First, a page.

B. Witness Fees

Hapag-Lloyd next seeks reimbursement for $206.04 in witness fees. Witnesses are entitled to compensation pursuant to 28 U.S.C. § 1821 for their attendance at trial or deposition. Such costs are limited to attendance fees not to exceed $40.00 per day and reasonable travel expenses incurred in connection with the witness's appearance. Hapag-Lloyd indicates that it paid $80.00 in witness fees to Rita Council for her appearance over the course of two days and $40.00 for Portia Gurley's appearance for a single day. Those amounts, of course, do not exceed the maximum permissible fee of $40.00 per witness per day. Hapag-Lloyd also states that it reimbursed Ms. Council and Ms. Gurley for travel expenses at the rate of $0.55 per mile, which falls below the allowable rate established by statute. 28 U.S.C. § 1821(c)(2); see also, Privately Owned Vehicle Mileage Reimbursement Rates, (establishing GSA mileage reimbursement rate for privately owned automobiles at $0.56 per mile). Accordingly, Hapag-Lloyd is entitled to recover witness fees in the amount requested.

C. Photocopying Costs

Hapag-Lloyd next seeks to recover $169.79 in fees for exemplification and photocopy costs. Although prevailing parties ordinarily are entitled to reimbursement for costs associated with copying materials necessary to the case, see, 28 U.S.C. § 1920, Hapag-Lloyd has provided insufficient documentation to support an award of such costs. At a minimum, a party seeking to recover copying costs must identify the "nature of each document copied, the number of copies of each document prepared, the copying cost per page, and the total copying cost." Druckzentrum Harry Jung GmbH & Co. KG, 2013 WL 147014, at *7. Hapag-Lloyd has provided nothing other than the bottom line. Because the Court has no way of ascertaining what was copied and at what rates, the requested costs are denied. See, e.g., Smith v. Augustine, No. 07 C 81, 2009 WL 1748235, at *4 (N.D. Ill. June 18, 2009); Shanklin Corp. v. Am. Packaging Machinery, Inc., No. 95 C 1617, 2006 WL 2054382, at *4 (N.D. Ill. July 18, 2006).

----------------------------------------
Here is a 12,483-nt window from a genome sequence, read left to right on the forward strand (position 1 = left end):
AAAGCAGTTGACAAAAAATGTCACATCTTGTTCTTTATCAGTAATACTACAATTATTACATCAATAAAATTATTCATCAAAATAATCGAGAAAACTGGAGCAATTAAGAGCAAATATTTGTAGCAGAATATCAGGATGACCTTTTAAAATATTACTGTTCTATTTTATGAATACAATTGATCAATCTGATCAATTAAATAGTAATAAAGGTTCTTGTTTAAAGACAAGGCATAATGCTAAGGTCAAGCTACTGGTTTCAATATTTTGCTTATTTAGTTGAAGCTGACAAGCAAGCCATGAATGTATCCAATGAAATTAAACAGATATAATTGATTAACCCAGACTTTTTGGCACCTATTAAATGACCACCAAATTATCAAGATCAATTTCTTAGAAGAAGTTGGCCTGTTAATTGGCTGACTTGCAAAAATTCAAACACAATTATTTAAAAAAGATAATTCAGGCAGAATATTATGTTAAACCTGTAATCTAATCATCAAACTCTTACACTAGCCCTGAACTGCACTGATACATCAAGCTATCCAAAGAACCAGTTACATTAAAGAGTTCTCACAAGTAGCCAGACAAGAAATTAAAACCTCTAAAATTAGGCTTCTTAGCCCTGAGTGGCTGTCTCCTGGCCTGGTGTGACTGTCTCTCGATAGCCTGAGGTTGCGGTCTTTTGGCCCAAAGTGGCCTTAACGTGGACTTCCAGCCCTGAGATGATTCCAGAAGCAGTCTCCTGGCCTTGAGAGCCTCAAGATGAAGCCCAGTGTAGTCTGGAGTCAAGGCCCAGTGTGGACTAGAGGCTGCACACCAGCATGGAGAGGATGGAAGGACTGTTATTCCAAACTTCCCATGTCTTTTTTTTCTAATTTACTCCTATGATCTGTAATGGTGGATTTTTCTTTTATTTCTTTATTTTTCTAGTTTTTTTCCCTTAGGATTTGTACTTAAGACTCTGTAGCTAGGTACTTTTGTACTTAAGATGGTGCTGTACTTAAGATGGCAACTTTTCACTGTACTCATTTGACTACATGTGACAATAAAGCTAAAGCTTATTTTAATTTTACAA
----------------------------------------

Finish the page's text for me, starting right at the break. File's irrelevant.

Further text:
D. Other Costs

Finally, Hapag-Lloyd seeks $513.61 in "other costs, " which include charges associated with accessing electronic court records, fees related to obtaining a copy of Gillems' tax return, telephone charges, a "Merlin Search" charge, parking fees and mileage incurred in connection with obtaining signed affidavits from two witnesses, and certain Federal Express postage costs. Although Hapag-Lloyd does provide some supporting documentation for these charges, none of the above items are taxable under 28 U.S.C. § 1920. Because the Court can only award costs that are authorized by statute, Crawford Fitting Co. v. J.T. Gibbons, Inc., 482 U.S. 437, 441-42 (1987), Hapag-Lloyd's requested fees are not recoverable. See, Coleman v. ANR-Advance Transp. Co., No. 98 C 7599, 2001 WL 477208 (N.D. Ill. May 4, 2001).


Hapag-Lloyd's application for costs [ECF No. 55] is granted in part and denied in part. For the reasons stated herein, the requested costs shall be reduced by $1, 528.40. Accordingly, the Court awards costs in favor of Hapag-Lloyd and against Gillems in the amount of $677.49.